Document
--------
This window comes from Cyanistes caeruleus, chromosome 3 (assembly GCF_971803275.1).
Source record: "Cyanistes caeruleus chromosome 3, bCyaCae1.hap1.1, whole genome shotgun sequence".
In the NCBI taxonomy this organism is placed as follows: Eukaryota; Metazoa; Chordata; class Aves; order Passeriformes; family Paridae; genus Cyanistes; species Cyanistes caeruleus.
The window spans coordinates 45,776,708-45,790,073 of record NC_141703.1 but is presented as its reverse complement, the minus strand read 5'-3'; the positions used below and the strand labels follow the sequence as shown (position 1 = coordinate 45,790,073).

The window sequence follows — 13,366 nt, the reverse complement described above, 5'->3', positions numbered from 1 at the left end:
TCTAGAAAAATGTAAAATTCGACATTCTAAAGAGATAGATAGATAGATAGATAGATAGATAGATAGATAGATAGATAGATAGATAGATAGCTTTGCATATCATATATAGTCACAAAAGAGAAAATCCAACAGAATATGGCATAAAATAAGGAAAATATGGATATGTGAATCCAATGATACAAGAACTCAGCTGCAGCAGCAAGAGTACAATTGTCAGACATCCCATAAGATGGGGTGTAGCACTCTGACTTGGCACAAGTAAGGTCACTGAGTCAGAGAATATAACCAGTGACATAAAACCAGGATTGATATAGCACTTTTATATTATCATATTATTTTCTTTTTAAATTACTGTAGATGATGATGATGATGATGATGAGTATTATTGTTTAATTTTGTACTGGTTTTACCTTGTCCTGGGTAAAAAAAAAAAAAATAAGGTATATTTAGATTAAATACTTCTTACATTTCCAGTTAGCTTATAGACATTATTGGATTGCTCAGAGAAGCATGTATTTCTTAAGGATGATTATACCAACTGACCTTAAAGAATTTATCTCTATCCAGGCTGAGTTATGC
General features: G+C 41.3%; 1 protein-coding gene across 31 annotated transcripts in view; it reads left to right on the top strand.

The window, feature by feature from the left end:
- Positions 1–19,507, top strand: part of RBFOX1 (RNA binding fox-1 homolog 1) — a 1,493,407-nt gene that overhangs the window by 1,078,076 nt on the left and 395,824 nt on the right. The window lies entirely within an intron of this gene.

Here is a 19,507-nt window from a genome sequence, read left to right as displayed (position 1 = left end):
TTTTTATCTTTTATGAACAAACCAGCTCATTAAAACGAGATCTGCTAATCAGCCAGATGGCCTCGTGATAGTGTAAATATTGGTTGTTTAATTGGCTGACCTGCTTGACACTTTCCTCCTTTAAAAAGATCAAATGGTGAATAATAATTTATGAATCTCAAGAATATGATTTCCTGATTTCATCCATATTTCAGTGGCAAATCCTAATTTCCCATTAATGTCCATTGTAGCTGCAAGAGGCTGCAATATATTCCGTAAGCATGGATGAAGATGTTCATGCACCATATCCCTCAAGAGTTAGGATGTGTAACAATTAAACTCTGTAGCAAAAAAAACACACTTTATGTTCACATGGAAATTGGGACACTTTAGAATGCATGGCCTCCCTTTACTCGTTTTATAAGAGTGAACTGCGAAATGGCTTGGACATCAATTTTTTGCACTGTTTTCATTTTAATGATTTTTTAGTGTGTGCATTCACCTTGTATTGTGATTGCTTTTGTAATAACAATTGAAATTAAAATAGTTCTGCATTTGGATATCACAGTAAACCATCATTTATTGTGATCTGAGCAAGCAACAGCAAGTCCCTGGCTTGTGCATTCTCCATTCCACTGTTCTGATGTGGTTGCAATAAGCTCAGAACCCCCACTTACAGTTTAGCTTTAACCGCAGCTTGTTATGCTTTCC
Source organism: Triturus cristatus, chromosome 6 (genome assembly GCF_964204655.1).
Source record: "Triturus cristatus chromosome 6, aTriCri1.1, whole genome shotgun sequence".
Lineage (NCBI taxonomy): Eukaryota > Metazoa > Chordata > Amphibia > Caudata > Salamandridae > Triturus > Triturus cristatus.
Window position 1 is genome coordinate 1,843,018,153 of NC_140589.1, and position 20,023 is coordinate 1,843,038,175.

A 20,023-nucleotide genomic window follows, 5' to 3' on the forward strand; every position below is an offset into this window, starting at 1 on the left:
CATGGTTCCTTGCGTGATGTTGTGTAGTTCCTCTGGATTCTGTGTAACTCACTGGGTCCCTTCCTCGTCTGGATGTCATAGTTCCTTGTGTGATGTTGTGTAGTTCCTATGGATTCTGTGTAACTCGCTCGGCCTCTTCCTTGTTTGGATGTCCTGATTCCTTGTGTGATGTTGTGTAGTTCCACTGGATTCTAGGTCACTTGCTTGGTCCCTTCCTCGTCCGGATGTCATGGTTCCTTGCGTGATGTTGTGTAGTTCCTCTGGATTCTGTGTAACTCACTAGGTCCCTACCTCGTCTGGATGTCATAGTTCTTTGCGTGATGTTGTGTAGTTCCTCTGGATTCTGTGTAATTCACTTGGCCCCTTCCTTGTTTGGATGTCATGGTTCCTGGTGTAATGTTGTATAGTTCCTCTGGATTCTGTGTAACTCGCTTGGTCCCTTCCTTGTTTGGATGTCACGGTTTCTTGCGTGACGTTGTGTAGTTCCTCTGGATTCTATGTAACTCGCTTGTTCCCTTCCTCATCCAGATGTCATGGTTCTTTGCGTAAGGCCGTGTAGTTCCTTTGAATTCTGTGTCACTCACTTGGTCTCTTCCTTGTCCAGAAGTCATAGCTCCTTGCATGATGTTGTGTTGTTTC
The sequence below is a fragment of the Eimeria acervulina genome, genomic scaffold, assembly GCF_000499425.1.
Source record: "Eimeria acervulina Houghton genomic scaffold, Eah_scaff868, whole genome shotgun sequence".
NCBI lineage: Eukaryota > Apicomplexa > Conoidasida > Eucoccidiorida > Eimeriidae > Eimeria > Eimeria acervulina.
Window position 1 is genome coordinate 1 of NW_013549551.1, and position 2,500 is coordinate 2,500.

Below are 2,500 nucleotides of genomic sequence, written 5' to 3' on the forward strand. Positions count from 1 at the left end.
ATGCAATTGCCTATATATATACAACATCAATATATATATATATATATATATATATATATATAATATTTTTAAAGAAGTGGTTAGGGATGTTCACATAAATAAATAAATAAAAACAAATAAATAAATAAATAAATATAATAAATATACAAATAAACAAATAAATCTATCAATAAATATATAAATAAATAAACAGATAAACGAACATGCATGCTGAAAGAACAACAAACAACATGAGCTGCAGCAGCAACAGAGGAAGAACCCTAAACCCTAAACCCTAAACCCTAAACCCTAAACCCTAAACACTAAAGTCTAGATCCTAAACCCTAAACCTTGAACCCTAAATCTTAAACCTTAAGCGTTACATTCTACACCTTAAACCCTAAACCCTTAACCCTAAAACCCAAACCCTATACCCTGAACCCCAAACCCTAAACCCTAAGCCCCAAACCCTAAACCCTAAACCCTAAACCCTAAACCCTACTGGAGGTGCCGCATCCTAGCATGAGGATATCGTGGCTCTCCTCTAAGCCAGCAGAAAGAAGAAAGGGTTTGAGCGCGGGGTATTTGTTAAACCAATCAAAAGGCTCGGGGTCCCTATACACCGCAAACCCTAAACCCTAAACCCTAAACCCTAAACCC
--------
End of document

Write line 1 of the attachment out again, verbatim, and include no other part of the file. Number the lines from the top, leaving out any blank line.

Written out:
This window comes from Cyanistes caeruleus, chromosome 3 (assembly GCF_971803275.1).